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February 13th, 2016, 05:21 PM   #1
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Conceptual Understanding of Trigonometry

I'm currently taking Calculus I in highschool. As I started to read a bit about the derivatives of trigonometric functions, I made the realization that I have no idea what the significance of sec, csc, and cot, or even tan for that matter, is. I understand that they are reciprocal functions, and that tan is the ratio of the sin to the cos, but why do we even have these? Why are they their own dedicated functions?

Could anyone recommend a book/resource that will help me a develop a conceptual and thorough understanding of all things trigonometry?

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February 13th, 2016, 06:18 PM   #2
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I don't think you need a book... What you do need is to play with the graphs of these functions a bit. Then you'll realise why, for example, differentiating sin x gets you cos x.
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February 14th, 2016, 06:27 PM   #3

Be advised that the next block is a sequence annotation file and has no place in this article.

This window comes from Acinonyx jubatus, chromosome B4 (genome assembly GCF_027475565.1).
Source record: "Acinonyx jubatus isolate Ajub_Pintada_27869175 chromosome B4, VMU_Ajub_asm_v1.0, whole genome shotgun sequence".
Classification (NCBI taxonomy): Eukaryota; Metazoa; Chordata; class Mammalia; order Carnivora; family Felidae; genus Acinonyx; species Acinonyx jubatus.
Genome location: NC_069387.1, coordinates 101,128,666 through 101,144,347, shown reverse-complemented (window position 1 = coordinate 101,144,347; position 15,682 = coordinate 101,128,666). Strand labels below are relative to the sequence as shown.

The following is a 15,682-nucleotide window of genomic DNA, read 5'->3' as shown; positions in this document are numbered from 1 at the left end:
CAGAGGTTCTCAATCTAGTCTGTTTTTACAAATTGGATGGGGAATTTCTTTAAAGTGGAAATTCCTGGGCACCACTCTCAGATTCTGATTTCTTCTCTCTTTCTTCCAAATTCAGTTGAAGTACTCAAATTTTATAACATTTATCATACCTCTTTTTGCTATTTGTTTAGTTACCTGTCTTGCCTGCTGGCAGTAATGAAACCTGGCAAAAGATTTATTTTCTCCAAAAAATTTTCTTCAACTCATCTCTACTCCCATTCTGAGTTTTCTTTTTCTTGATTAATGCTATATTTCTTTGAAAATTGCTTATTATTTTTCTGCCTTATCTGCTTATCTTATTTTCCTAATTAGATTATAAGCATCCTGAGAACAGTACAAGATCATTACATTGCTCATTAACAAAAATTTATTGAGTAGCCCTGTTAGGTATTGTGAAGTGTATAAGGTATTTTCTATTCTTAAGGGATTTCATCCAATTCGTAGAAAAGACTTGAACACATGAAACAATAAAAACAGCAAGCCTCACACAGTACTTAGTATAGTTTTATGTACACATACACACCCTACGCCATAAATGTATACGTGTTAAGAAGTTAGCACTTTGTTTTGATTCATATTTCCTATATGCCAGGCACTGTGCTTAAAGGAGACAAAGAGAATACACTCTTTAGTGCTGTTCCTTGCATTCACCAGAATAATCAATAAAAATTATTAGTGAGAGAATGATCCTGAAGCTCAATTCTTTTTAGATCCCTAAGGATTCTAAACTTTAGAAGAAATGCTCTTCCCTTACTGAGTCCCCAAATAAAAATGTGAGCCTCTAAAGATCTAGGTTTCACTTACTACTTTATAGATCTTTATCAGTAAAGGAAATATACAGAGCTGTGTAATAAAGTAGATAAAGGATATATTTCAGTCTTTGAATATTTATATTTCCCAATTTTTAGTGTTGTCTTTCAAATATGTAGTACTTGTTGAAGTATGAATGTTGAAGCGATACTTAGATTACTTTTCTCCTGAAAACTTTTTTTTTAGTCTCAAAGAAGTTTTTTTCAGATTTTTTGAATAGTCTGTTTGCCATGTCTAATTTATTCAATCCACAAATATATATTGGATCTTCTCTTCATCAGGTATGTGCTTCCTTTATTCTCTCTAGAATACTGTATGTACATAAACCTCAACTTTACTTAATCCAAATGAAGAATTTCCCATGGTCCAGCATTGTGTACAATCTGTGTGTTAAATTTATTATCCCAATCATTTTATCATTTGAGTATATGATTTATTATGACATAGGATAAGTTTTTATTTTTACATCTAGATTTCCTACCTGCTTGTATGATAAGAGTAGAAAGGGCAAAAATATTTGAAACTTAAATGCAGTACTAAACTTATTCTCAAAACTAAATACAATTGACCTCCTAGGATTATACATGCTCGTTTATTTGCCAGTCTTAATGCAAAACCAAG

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Convenience, if nothing else. All trigonometric functions can be written in terms of sine and/or cosine.
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February 15th, 2016, 10:53 AM   #4
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A right triangle has three sides, a, b, and c, say. There are 3 ways to take them 2 at a time: ab, ac, and bc. Including different orders, there are 6: ab, ac, ba, ca, ab, and ba. "sine", "cosine", "secant", "cosecant", "tangent", and "cotangent". That is, those functions are all the different ways of comparing pairs of sides of a right triangle.
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February 27th, 2016, 09:05 PM   #5
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If you're still looking for a book, I highly recommend the good old "Pre-Calculus for Dummies". They even have a Trigonometry for dummies, but I never got that one. The Pre-Calculus for Dummies book has a good amount of Trig in it, and proved to be very helpful to me in the past and still today!
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